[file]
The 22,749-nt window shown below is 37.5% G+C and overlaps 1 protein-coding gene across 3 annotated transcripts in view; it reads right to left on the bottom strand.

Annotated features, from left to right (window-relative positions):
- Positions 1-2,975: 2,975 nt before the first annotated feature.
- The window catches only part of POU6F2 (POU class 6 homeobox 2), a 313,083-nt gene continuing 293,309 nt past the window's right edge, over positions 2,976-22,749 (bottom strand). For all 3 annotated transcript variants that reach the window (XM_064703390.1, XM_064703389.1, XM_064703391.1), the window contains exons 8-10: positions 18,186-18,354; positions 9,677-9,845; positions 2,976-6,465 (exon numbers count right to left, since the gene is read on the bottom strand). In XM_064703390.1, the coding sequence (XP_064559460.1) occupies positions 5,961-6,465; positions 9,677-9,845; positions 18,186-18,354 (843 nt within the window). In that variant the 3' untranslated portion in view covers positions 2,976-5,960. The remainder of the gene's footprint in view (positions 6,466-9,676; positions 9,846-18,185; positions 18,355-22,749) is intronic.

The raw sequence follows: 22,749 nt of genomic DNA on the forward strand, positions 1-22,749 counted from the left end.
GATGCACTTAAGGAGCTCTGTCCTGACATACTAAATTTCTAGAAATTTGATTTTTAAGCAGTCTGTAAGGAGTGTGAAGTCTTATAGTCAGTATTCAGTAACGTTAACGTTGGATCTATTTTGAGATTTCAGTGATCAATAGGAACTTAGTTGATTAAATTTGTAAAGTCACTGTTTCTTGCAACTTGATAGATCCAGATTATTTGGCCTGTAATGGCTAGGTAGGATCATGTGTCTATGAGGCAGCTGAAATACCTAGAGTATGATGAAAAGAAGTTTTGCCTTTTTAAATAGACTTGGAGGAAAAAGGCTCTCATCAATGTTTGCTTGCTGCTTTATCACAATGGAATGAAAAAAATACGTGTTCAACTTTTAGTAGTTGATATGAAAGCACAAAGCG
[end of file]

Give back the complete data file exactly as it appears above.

The 22,749-nt window shown below is 37.5% G+C and overlaps 1 protein-coding gene across 3 annotated transcripts in view; it reads right to left on the bottom strand.

Annotated features, from left to right (window-relative positions):
- Positions 1-2,975: 2,975 nt before the first annotated feature.
- The window catches only part of POU6F2 (POU class 6 homeobox 2), a 313,083-nt gene continuing 293,309 nt past the window's right edge, over positions 2,976-22,749 (bottom strand). For all 3 annotated transcript variants that reach the window (XM_064703390.1, XM_064703389.1, XM_064703391.1), the window contains exons 8-10: positions 18,186-18,354; positions 9,677-9,845; positions 2,976-6,465 (exon numbers count right to left, since the gene is read on the bottom strand). In XM_064703390.1, the coding sequence (XP_064559460.1) occupies positions 5,961-6,465; positions 9,677-9,845; positions 18,186-18,354 (843 nt within the window). In that variant the 3' untranslated portion in view covers positions 2,976-5,960. The remainder of the gene's footprint in view (positions 6,466-9,676; positions 9,846-18,185; positions 18,355-22,749) is intronic.

The raw sequence follows: 22,749 nt of genomic DNA on the forward strand, positions 1-22,749 counted from the left end.
GATGCACTTAAGGAGCTCTGTCCTGACATACTAAATTTCTAGAAATTTGATTTTTAAGCAGTCTGTAAGGAGTGTGAAGTCTTATAGTCAGTATTCAGTAACGTTAACGTTGGATCTATTTTGAGATTTCAGTGATCAATAGGAACTTAGTTGATTAAATTTGTAAAGTCACTGTTTCTTGCAACTTGATAGATCCAGATTATTTGGCCTGTAATGGCTAGGTAGGATCATGTGTCTATGAGGCAGCTGAAATACCTAGAGTATGATGAAAAGAAGTTTTGCCTTTTTAAATAGACTTGGAGGAAAAAGGCTCTCATCAATGTTTGCTTGCTGCTTTATCACAATGGAATGAAAAAAATACGTGTTCAACTTTTAGTAGTTGATATGAAAGCACAAAGCG